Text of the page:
TED Talks To Watch When You’ve Been Age Shamed

Five people that prove that the younger generation aren’t to be messed with.


by Jess Commons |
Published on

Maya Penn

At 13, Maya Penn is the CEO of her own company – Maya’s Ideas. She makes eco-friendly clothing and accessories. She started her business at eight and had her profile in Forbes magazine by age 12. Oh, she also does these awesome animations like Malicious Dishes, about a restaurant where computer viruses go and meet up inside your computer. Not only that but she's also a computer genius and learned to take one apart and put it back together at age four.

Jack Andraka

When a friend of 17 year old Jack’s died from pancreatic cancer he was shocked to find out that the detection method used to detect that specific form of cancer is ‘a 60-year-old technique – that’s older than my dad.’ This didn’t sit well with him so he set about creating another method of detection. It's taken 4,000 tries but he’s not created, 'One small paper sensor that costs three cents and takes five minutes to run. This makes it 168 times faster, over 26,000 times less expensive, and over 400 times more sensitive than our current standard for pancreatic cancer detection.’ Nice work, kid.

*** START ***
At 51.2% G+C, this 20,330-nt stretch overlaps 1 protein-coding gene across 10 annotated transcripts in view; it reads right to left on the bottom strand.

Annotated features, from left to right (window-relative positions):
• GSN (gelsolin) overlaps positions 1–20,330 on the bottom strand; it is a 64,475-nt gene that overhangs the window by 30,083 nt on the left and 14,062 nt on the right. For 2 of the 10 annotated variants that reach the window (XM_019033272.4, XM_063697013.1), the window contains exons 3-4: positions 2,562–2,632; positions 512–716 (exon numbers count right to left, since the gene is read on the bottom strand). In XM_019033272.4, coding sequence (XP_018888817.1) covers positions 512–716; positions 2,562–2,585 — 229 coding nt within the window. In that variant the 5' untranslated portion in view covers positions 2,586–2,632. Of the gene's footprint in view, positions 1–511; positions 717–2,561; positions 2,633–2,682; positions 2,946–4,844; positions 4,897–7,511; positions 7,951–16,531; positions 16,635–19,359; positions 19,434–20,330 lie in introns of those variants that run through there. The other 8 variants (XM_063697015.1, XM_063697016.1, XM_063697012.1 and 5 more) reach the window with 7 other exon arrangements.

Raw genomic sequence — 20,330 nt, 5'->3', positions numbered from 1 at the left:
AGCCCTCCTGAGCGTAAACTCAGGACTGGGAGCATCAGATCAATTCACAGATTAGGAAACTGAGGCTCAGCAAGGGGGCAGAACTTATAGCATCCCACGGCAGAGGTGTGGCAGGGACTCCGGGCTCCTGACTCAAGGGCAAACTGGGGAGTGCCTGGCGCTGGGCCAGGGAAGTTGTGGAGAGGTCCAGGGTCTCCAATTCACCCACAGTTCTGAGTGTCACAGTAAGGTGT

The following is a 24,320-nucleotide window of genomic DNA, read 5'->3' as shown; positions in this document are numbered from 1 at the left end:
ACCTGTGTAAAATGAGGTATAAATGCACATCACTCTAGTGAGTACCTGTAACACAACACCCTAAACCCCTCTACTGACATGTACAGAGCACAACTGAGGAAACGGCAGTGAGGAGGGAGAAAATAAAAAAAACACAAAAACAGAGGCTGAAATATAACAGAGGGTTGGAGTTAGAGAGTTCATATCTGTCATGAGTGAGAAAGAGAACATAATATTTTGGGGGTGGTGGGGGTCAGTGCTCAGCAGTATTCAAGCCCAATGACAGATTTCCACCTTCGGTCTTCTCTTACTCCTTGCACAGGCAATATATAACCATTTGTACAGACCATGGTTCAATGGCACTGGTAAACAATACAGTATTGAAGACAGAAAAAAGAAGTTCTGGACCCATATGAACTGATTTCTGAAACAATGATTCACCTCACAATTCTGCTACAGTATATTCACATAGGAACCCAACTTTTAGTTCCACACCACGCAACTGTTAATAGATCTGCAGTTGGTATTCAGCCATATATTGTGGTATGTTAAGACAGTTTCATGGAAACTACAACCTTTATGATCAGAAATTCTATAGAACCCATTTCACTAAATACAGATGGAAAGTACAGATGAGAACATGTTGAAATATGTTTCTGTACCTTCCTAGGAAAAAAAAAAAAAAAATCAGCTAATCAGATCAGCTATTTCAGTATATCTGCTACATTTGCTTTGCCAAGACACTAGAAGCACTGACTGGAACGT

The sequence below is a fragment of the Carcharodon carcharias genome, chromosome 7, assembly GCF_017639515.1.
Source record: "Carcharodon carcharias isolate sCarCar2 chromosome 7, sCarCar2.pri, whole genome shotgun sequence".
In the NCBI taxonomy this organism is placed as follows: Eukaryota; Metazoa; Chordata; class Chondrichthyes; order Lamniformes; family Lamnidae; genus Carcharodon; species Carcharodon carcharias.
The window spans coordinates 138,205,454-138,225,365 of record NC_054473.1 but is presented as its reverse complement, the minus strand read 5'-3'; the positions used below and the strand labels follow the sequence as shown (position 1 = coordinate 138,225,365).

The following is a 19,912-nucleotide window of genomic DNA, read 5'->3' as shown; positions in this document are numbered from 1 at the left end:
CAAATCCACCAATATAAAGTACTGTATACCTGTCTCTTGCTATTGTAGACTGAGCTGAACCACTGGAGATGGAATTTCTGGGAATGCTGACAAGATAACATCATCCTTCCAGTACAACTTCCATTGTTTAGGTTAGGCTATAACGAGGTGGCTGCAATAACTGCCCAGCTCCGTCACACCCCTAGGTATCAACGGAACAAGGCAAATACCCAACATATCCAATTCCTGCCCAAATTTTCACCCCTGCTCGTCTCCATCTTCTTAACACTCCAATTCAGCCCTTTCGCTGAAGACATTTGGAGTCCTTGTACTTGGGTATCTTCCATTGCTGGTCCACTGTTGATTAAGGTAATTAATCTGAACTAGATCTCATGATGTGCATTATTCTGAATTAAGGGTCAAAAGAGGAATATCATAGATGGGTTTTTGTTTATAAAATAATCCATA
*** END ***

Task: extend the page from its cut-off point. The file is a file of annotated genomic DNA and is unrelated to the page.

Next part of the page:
Richard Turere

'Hi, I’m a millennial and I’m a monster,' Kelly starts out before listing the various news articles that have slagged off Generation Y over the past few years. 'See how far you can get into a trend piece about Millenials before the ‘e’ word (entitlement) comes up.' But as Kelly argues we're anything but. 'Remember 2008? Just as we were asked to buy our way into a system that same system was imploding and leaving them without any room. We’re a bunch of people that are mistrustful of a system that hasn’t particularly made room for them'.

Natalie Warne

Say you what you will about KONY 2012 and Invisible Children's Jason Russell, but the work 18-year-old Natalie Warne did for them was incredible. The teenager occupied an area in central Chicago, got hundreds of supporters to come and camp out with her for six days until Oprah Winfrey gave the group the recognition they were after to raise awareness of Joseph Kony child soldiers.

Follow Jess on Twitter @jess_commons

Picture: Eugenia Loli

This article originally appeared on The Debrief.

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